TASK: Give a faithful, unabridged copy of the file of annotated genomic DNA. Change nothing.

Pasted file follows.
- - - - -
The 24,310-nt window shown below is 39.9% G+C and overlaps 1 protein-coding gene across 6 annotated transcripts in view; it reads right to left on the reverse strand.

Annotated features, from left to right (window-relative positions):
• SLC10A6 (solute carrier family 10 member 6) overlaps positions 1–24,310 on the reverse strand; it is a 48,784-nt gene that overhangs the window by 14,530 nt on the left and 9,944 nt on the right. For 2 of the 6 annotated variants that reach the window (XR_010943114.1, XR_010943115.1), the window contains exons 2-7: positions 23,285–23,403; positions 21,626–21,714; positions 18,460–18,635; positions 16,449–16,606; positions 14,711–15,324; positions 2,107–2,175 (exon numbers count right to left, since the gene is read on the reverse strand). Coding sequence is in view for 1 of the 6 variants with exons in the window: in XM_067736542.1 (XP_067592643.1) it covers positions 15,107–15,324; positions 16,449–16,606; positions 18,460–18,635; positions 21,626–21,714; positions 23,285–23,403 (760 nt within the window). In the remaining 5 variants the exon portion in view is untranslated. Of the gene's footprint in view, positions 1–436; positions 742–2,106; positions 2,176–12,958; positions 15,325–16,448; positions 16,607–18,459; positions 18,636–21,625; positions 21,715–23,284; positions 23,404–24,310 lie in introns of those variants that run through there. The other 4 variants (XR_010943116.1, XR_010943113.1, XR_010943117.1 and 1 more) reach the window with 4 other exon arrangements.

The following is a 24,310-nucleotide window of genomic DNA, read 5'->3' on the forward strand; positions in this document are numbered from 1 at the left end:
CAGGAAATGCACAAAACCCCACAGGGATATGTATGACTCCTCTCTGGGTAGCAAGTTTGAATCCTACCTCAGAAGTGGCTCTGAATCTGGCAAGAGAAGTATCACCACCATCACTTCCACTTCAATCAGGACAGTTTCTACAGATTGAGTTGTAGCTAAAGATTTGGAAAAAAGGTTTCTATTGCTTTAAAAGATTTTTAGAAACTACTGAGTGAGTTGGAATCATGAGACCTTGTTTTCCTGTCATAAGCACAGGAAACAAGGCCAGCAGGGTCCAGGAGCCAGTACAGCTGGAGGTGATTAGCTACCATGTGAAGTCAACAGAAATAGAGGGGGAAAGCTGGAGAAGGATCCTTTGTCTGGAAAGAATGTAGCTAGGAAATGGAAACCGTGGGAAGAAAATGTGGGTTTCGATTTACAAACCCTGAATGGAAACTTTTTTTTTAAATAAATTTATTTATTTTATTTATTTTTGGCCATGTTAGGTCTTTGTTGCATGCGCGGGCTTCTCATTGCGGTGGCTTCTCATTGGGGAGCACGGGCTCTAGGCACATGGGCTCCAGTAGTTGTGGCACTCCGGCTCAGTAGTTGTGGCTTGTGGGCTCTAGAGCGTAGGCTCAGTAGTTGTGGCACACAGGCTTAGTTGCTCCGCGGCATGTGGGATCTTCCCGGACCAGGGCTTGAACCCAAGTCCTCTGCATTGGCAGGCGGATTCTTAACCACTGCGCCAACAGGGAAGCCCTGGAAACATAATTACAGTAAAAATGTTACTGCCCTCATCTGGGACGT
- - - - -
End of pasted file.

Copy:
The 24,310-nt window shown below is 39.9% G+C and overlaps 1 protein-coding gene across 6 annotated transcripts in view; it reads right to left on the reverse strand.

Annotated features, from left to right (window-relative positions):
• SLC10A6 (solute carrier family 10 member 6) overlaps positions 1–24,310 on the reverse strand; it is a 48,784-nt gene that overhangs the window by 14,530 nt on the left and 9,944 nt on the right. For 2 of the 6 annotated variants that reach the window (XR_010943114.1, XR_010943115.1), the window contains exons 2-7: positions 23,285–23,403; positions 21,626–21,714; positions 18,460–18,635; positions 16,449–16,606; positions 14,711–15,324; positions 2,107–2,175 (exon numbers count right to left, since the gene is read on the reverse strand). Coding sequence is in view for 1 of the 6 variants with exons in the window: in XM_067736542.1 (XP_067592643.1) it covers positions 15,107–15,324; positions 16,449–16,606; positions 18,460–18,635; positions 21,626–21,714; positions 23,285–23,403 (760 nt within the window). In the remaining 5 variants the exon portion in view is untranslated. Of the gene's footprint in view, positions 1–436; positions 742–2,106; positions 2,176–12,958; positions 15,325–16,448; positions 16,607–18,459; positions 18,636–21,625; positions 21,715–23,284; positions 23,404–24,310 lie in introns of those variants that run through there. The other 4 variants (XR_010943116.1, XR_010943113.1, XR_010943117.1 and 1 more) reach the window with 4 other exon arrangements.

The following is a 24,310-nucleotide window of genomic DNA, read 5'->3' on the forward strand; positions in this document are numbered from 1 at the left end:
CAGGAAATGCACAAAACCCCACAGGGATATGTATGACTCCTCTCTGGGTAGCAAGTTTGAATCCTACCTCAGAAGTGGCTCTGAATCTGGCAAGAGAAGTATCACCACCATCACTTCCACTTCAATCAGGACAGTTTCTACAGATTGAGTTGTAGCTAAAGATTTGGAAAAAAGGTTTCTATTGCTTTAAAAGATTTTTAGAAACTACTGAGTGAGTTGGAATCATGAGACCTTGTTTTCCTGTCATAAGCACAGGAAACAAGGCCAGCAGGGTCCAGGAGCCAGTACAGCTGGAGGTGATTAGCTACCATGTGAAGTCAACAGAAATAGAGGGGGAAAGCTGGAGAAGGATCCTTTGTCTGGAAAGAATGTAGCTAGGAAATGGAAACCGTGGGAAGAAAATGTGGGTTTCGATTTACAAACCCTGAATGGAAACTTTTTTTTTAAATAAATTTATTTATTTTATTTATTTTTGGCCATGTTAGGTCTTTGTTGCATGCGCGGGCTTCTCATTGCGGTGGCTTCTCATTGGGGAGCACGGGCTCTAGGCACATGGGCTCCAGTAGTTGTGGCACTCCGGCTCAGTAGTTGTGGCTTGTGGGCTCTAGAGCGTAGGCTCAGTAGTTGTGGCACACAGGCTTAGTTGCTCCGCGGCATGTGGGATCTTCCCGGACCAGGGCTTGAACCCAAGTCCTCTGCATTGGCAGGCGGATTCTTAACCACTGCGCCAACAGGGAAGCCCTGGAAACATAATTACAGTAAAAATGTTACTGCCCTCATCTGGGACGT